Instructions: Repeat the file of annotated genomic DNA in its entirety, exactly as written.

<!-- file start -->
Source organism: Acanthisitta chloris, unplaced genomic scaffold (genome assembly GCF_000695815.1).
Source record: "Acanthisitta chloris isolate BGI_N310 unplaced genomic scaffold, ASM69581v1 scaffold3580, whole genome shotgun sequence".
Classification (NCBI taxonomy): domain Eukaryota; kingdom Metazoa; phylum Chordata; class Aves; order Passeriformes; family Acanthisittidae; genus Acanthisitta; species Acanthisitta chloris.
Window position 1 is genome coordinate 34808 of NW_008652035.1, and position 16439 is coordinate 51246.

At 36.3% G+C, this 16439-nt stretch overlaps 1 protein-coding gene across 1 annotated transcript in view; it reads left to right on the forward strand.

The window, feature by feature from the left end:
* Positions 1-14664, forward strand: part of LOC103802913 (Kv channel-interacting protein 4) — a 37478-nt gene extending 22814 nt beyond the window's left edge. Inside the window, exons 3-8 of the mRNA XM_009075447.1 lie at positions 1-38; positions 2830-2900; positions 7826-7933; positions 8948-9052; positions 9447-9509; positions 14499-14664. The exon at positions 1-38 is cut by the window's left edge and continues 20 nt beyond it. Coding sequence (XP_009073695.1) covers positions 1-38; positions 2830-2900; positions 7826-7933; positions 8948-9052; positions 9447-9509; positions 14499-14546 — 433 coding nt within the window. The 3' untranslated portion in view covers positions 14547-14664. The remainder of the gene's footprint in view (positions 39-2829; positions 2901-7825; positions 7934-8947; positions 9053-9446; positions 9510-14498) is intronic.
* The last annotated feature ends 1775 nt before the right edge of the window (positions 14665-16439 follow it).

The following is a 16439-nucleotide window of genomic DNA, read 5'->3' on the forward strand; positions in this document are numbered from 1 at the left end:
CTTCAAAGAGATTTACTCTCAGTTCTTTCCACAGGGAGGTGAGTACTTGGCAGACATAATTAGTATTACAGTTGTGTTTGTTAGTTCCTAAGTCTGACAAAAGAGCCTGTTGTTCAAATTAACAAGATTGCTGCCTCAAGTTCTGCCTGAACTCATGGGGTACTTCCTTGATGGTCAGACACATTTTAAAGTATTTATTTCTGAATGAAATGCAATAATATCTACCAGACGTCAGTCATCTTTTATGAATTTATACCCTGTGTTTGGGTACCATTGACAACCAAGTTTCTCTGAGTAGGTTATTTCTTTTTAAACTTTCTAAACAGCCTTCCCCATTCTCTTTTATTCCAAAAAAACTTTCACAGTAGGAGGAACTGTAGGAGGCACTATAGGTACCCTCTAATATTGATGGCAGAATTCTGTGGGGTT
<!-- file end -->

Source organism: Acanthisitta chloris, unplaced genomic scaffold (genome assembly GCF_000695815.1).
Source record: "Acanthisitta chloris isolate BGI_N310 unplaced genomic scaffold, ASM69581v1 scaffold3580, whole genome shotgun sequence".
Classification (NCBI taxonomy): domain Eukaryota; kingdom Metazoa; phylum Chordata; class Aves; order Passeriformes; family Acanthisittidae; genus Acanthisitta; species Acanthisitta chloris.
Window position 1 is genome coordinate 34808 of NW_008652035.1, and position 16439 is coordinate 51246.

At 36.3% G+C, this 16439-nt stretch overlaps 1 protein-coding gene across 1 annotated transcript in view; it reads left to right on the forward strand.

The window, feature by feature from the left end:
* Positions 1-14664, forward strand: part of LOC103802913 (Kv channel-interacting protein 4) — a 37478-nt gene extending 22814 nt beyond the window's left edge. Inside the window, exons 3-8 of the mRNA XM_009075447.1 lie at positions 1-38; positions 2830-2900; positions 7826-7933; positions 8948-9052; positions 9447-9509; positions 14499-14664. The exon at positions 1-38 is cut by the window's left edge and continues 20 nt beyond it. Coding sequence (XP_009073695.1) covers positions 1-38; positions 2830-2900; positions 7826-7933; positions 8948-9052; positions 9447-9509; positions 14499-14546 — 433 coding nt within the window. The 3' untranslated portion in view covers positions 14547-14664. The remainder of the gene's footprint in view (positions 39-2829; positions 2901-7825; positions 7934-8947; positions 9053-9446; positions 9510-14498) is intronic.
* The last annotated feature ends 1775 nt before the right edge of the window (positions 14665-16439 follow it).

The following is a 16439-nucleotide window of genomic DNA, read 5'->3' on the forward strand; positions in this document are numbered from 1 at the left end:
CTTCAAAGAGATTTACTCTCAGTTCTTTCCACAGGGAGGTGAGTACTTGGCAGACATAATTAGTATTACAGTTGTGTTTGTTAGTTCCTAAGTCTGACAAAAGAGCCTGTTGTTCAAATTAACAAGATTGCTGCCTCAAGTTCTGCCTGAACTCATGGGGTACTTCCTTGATGGTCAGACACATTTTAAAGTATTTATTTCTGAATGAAATGCAATAATATCTACCAGACGTCAGTCATCTTTTATGAATTTATACCCTGTGTTTGGGTACCATTGACAACCAAGTTTCTCTGAGTAGGTTATTTCTTTTTAAACTTTCTAAACAGCCTTCCCCATTCTCTTTTATTCCAAAAAAACTTTCACAGTAGGAGGAACTGTAGGAGGCACTATAGGTACCCTCTAATATTGATGGCAGAATTCTGTGGGGTT